Friday, December 02, 2011

Occupy Computation

The title slogan popped into my brain this morning; now I have to figure out what it means. I have a pretty solid idea of what computation is and I hope you do too, so this will mostly explore the meaning of "occupy".

Really it's what I've been trying to achieve for most of my career -- making computational worlds visible, controllable, buildable, and habitable by the people who need to interact with them. Often this manifests as some form of end-user programming language, but there are other ways to do it. Spreadsheets, for example, succeeded because they created a tactile, habitable way of interacting with data.

Occupying a computational (or virtual) space is different than occupying physical space, of course. Easier in that there are no logistics to overcome, none of the scarcity and commitment that defines our physical world. On the other hand we have highly evolved tools for dealing with physical reality; our methods for dealing with computational worlds are primitive and difficult to use in comparision.

Virtual Reality always seemed to me like a crude, overly-literal way to have people live in computation. So I've not spent much effort on 3D graphics and goggles, instead I'm more interested in coupling more modest user interfaces technology with complex worlds like bioinformatics, animal behavior, programming in general. So I've built visual programming systems, tactile interfaces, spreadsheet-like systems, and the like, all in an effort to lower the barrier between mind and the structures in the computer.

 Part of occupying computation is erasing the class barriers between developer and user. in this world, users are the 99%, developers like me are in the 1%. Other people have noted that the word "users" is in itself somewhat demeaning*; "the only two industries that call its customers users is the computer industry and drug dealers." The word encodes a kind of passivity which needs to be challenged. Users need to become programmers. There have been many attempts to extend programmability to the non-expert; I've worked on quite a few such projects. I don't think any of them were wildly successful, partly because either they come from programmers who think everyone should think like them, or they come from non-programmers, in which case they are messy and inelegant.

I ran across the phrase "habitable systems" awhile back, although I can't remember where (ah, OK, it's from Richard Gabriel's book Patterns of Software (big PDF)). Gabriel is, non-coincidentally, a Lisper. Habitability, in his writing, is linked to the idea of piecemeal evolutionary growth -- designing software systems so that the inhabitants can modify them based on their day-to-day changes in experience and needs:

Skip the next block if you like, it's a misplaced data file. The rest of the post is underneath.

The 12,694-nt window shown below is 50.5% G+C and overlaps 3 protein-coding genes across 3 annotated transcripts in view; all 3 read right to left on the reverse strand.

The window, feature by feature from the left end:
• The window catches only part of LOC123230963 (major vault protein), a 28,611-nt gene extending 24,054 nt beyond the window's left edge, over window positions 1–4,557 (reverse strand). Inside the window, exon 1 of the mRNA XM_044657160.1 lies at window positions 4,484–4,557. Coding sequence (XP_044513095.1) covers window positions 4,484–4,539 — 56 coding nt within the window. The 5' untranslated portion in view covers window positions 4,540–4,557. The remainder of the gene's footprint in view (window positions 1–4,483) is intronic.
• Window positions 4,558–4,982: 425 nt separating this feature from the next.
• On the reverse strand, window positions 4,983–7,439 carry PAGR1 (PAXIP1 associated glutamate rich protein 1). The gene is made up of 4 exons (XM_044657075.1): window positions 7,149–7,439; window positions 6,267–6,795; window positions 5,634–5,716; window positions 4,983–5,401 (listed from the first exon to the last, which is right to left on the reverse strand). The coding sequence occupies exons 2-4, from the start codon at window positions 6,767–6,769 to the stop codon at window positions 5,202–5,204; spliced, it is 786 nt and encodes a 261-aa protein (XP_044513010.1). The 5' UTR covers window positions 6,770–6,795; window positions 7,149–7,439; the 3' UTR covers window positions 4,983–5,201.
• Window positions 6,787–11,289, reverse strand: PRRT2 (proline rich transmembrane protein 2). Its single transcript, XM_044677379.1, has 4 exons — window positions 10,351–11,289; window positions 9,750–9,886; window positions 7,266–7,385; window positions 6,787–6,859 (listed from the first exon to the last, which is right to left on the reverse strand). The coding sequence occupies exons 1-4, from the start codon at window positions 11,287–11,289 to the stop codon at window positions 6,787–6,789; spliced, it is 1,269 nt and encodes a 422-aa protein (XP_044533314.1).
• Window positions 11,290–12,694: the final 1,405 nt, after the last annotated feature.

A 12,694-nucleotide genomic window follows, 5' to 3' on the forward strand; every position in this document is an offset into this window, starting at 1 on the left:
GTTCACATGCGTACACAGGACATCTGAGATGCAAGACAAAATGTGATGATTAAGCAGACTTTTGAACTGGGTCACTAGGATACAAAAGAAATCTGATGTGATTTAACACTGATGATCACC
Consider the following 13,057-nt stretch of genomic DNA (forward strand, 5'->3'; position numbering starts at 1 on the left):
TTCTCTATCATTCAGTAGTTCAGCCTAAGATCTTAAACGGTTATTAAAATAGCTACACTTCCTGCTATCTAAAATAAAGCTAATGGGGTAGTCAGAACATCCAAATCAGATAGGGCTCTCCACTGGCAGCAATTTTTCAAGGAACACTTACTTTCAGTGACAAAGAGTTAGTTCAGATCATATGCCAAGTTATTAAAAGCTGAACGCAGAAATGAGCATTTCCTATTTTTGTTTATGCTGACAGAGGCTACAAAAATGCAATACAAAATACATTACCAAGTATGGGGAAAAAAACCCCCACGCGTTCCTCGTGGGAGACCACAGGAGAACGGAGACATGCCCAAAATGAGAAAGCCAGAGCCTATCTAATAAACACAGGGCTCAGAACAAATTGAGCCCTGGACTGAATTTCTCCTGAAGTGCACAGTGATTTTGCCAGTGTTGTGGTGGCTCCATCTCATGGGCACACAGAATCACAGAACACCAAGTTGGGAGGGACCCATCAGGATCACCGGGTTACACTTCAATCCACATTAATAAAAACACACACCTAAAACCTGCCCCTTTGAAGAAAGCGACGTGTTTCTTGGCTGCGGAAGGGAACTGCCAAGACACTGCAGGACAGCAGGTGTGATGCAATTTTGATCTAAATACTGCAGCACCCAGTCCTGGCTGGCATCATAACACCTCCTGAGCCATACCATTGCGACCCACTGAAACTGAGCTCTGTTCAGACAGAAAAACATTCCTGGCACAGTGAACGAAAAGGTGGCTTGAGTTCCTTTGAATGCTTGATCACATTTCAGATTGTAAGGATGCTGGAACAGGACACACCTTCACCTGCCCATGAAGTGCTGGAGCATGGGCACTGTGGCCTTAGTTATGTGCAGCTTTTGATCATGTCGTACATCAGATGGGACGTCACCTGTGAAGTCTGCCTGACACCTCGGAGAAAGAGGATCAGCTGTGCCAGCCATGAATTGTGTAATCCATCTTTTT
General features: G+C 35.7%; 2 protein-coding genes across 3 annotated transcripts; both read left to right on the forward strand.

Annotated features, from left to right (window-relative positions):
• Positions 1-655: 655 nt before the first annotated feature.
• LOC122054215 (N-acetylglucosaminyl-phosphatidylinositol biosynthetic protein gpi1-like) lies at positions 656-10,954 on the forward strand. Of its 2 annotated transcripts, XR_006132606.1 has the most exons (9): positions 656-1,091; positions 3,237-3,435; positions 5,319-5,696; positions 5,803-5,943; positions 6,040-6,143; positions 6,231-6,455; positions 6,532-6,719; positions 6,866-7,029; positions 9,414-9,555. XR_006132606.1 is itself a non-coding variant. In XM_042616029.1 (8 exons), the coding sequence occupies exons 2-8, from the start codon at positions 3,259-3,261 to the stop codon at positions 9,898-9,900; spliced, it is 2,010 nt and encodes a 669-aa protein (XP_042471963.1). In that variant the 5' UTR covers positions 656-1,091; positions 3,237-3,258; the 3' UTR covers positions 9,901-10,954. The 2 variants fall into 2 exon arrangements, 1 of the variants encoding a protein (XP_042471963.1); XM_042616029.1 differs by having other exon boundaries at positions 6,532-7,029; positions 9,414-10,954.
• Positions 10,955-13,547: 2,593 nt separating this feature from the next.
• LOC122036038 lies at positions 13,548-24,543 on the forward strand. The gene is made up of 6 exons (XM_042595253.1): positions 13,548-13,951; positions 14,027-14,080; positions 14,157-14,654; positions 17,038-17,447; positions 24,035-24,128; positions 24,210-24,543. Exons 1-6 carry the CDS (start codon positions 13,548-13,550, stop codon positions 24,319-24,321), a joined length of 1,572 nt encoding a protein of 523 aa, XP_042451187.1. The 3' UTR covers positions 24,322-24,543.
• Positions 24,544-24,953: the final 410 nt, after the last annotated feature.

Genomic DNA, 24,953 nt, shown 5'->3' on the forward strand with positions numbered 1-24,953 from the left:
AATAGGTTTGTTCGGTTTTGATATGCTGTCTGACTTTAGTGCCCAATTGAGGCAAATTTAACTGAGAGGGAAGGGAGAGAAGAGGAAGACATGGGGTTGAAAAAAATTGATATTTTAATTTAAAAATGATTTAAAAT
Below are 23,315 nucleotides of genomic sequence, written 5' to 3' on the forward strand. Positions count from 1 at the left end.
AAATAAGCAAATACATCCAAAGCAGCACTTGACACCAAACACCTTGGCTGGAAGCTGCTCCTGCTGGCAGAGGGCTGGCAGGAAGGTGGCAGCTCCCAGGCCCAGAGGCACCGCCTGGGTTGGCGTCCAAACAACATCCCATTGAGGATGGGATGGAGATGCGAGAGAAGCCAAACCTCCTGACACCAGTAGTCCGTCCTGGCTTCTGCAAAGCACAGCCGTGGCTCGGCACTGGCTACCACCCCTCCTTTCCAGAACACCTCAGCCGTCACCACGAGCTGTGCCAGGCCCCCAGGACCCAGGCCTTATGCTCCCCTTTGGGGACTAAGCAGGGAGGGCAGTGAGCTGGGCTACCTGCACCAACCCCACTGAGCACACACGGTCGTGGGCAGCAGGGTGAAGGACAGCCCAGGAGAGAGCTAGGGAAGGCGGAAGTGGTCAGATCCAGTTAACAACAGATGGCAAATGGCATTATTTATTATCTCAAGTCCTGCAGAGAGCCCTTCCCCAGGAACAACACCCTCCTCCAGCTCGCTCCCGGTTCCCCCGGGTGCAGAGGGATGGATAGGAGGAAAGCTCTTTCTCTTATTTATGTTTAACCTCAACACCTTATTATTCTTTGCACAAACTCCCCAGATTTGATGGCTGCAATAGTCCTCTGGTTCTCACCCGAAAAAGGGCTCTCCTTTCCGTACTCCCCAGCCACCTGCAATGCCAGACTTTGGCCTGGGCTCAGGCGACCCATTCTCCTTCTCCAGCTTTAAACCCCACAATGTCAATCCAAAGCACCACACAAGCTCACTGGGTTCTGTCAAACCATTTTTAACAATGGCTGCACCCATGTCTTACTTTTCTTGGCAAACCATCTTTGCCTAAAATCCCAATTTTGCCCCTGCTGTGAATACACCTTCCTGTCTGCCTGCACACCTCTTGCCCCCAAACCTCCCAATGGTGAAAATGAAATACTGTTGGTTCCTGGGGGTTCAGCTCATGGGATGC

I think this should be the goal for computer science practice. Most programming languages are excellent for building the program that is a monument to design ingenuity—pleasingly efficient, precise, and clear—but people don’t build programs like that. Programs live and grow, and their inhabitants—the programmers—need to work with that program the way the farmer works with the homestead.
Habitability is great -- but the point of an Occupy Software movement is to demand habitability, to find ways to force systems to be habitable. It's a more active form of the concept.

Lisp environments are (for me, and many others) the quintessence of a computational habitable systems. Lisp combines several properties -- interpretability with a read-eval-print loop, a basic data structure that is simple to serialize and deserialize, a unity between programs and data -- to make an environment where you can touch what's going on. This quality is so important, and so missing from standard languages (although this is changing). The very first thing I did when encountering Java was to write a small Lisp, not to actually program in but for the REPL loop, to give me a way to inhabit the computational world.

 One of the keys to the web's explosive success (taken for granted these days, but in no way inevitable) is that its standers were open, and its contents were open -- for any web page you see that does something interesting, you can click on View Source and see how it did it. So many non-technicals learned web building in this way. But that only gets you so far.

The Free Software Movement started out as a political effort to resist what was effectively an enclosure of the commons -- what was open research software, habitable by anybody with sufficient technical skills, was being converted to proprietary code that locked most people out. This has been amazingly successful in creating occupy-able systems, but only for hackers. Ordinary people don't have access. So the software is only sort-of habitable.

A hacker is someone who knows how to inhabit a system, who wants to inhabit it so much that they will do anything to force their way in, (in some meanings of the term) will go so far as to use illegal techniques to overcome barriers set in his way.